“These storms can change their structure in a matter of minutes. We’re up there in the thick of things where we can see how the storm structure is unfolding and how it’s changing as we fly through it. You can’t make those observations sitting on the ground relying on a weather satellite.”

Another boon for CAMEX-4 was that, for the first time, the entire dropsonde process was automated. “Basically, the pilot pushed a button, and when the light turned green, the dropsondes were released. In prior years, you had to have an operator sitting in front of the onboard computer telling it to pick up the dropsondes, put them in the launch tube, and open up the tube to release them,” said Halverson.

Although the release process was fully automated, the timing sometimes got tricky, according to Richard Wohlman, a dropsonde system scientist on the CAMEX-4 mission. “It takes about 20 minutes for the dropsonde to fall to the ocean’s surface. Because of our flying patterns and locations, sometimes we only had six minutes between drop points,” said Wohlman, also a meteorologist at NASA’s Global Hydrology Resource Center. “One of our receivers became inoperative, so we had to be really quick on the preflight and launch procedure so that we wouldn’t miss a drop point. There were a couple of times when it got pretty hectic, but we got the job done.”

CAMEX-4 accomplished what no previous hurricane field studies have achieved, according to Halverson. “Nobody has ever collected data from that altitude in a hurricane. Now we have a data set that is very rich, because we have eight vertical profiles through the center of this strong storm, which represents a complete snapshot of the inside of the hurricane,” he said. These new data, according to Halverson, not only promise to help researchers understand the inner workings of a hurricane at high altitudes, but they will also improve future hurricane forecasting.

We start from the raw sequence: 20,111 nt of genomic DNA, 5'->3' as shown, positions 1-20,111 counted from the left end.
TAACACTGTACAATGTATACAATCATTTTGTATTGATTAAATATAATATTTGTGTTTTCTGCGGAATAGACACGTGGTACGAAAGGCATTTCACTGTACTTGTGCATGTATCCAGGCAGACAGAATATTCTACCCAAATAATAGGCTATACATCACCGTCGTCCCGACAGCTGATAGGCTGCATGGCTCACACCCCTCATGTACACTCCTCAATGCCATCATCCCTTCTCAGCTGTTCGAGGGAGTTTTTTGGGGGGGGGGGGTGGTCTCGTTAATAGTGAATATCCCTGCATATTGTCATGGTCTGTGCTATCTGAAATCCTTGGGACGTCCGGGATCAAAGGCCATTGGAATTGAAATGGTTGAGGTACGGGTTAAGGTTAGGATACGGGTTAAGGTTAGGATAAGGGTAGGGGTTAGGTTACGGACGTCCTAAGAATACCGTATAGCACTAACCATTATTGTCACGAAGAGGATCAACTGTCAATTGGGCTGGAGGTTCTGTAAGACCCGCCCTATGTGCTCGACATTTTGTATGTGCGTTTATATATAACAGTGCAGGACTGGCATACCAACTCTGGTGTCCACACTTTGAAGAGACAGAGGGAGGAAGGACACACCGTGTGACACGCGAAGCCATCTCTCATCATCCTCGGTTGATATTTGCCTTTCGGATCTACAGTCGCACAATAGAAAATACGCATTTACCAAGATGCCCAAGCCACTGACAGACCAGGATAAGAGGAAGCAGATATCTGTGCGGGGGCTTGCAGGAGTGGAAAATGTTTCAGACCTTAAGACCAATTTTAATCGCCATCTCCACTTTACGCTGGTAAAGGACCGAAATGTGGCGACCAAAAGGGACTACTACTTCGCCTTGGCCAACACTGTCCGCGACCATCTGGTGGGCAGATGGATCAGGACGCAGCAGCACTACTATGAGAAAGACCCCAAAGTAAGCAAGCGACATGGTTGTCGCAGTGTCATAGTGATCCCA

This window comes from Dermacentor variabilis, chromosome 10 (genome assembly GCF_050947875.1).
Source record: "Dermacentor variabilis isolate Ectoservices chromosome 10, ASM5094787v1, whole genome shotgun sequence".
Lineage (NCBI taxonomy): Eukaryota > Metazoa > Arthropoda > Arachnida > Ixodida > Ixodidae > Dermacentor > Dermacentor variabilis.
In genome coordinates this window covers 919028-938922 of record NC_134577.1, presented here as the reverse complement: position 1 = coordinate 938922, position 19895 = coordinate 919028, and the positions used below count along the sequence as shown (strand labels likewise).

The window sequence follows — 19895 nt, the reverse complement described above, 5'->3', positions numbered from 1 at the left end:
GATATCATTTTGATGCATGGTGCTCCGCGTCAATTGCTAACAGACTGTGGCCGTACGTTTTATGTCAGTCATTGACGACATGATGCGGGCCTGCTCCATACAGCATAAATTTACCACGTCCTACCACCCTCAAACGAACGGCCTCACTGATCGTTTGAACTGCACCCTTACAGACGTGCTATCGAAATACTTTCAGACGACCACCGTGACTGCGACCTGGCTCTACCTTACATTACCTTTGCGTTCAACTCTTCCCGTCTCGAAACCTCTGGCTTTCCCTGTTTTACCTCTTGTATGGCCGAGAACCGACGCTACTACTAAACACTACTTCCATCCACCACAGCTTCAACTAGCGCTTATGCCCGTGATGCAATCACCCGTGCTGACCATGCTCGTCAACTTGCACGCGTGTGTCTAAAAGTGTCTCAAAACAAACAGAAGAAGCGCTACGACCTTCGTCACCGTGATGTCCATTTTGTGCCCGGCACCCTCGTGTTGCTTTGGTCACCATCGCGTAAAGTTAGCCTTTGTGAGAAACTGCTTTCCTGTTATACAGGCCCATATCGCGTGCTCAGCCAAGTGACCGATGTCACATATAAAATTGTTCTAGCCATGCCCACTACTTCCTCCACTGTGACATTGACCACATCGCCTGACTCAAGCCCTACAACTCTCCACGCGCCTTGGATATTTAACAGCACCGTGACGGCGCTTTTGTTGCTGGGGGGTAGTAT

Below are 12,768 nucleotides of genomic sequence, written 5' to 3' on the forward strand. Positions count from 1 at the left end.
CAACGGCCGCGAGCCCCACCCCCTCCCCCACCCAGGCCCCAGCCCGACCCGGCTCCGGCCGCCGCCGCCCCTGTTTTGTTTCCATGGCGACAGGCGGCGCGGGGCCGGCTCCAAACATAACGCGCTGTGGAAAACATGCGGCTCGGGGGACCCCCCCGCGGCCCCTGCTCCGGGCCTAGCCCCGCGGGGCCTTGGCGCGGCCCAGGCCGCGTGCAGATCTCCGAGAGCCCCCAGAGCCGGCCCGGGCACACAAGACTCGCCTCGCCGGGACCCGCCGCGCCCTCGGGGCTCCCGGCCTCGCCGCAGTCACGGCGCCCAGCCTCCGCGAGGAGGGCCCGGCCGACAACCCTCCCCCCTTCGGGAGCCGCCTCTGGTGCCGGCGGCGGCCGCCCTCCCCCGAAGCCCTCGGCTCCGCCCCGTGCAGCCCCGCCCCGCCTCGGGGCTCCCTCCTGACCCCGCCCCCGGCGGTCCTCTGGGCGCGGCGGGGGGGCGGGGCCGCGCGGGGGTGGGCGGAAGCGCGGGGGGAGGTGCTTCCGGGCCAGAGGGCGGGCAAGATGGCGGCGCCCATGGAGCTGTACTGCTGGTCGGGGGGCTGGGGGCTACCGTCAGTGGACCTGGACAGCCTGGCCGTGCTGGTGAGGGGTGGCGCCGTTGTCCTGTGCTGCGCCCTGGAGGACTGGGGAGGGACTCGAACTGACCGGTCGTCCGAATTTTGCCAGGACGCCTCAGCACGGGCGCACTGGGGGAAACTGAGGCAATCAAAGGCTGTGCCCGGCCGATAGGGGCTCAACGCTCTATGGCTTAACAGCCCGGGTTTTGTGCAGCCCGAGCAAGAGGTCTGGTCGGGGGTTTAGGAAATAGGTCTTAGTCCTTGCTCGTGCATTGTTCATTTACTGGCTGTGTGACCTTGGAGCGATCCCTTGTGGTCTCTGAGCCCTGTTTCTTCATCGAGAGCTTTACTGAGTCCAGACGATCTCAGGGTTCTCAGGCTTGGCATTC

Halverson and his colleagues expect improved hurricane forecasting will offset some of the costs of hurricanes, which cause hundreds of fatalities and billions of dollars in property damage worldwide each year. “The often-repeated statistic is that every mile of U.S. coastline that’s placed under a hurricane warning costs about one million dollars in evacuation expenses,” said Wohlman. “If making forecasts more accurate and timely allows us to cut down that warning time by even 10 miles — that saves a cool $10 million. Not a bad return on the investment, I’d say.”

Murphy, Brendan, and Damian Nance. 1999. Earth Science Today. Brooks/Cole Publishing Company.

NASA looks a hurricane’s temperature in the eye. April 30, 2002. Goddard Space Flight Center. Accessed August 8, 2002.

NASA study to brave storms in quest for better prediction, understanding of hurricanes. August 13, 2001. NASA News Release.

Seeking a better understanding of hurricanes: NASA Marshall’s Role in the CAMEX hurricane study. August 2001. NASA Facts.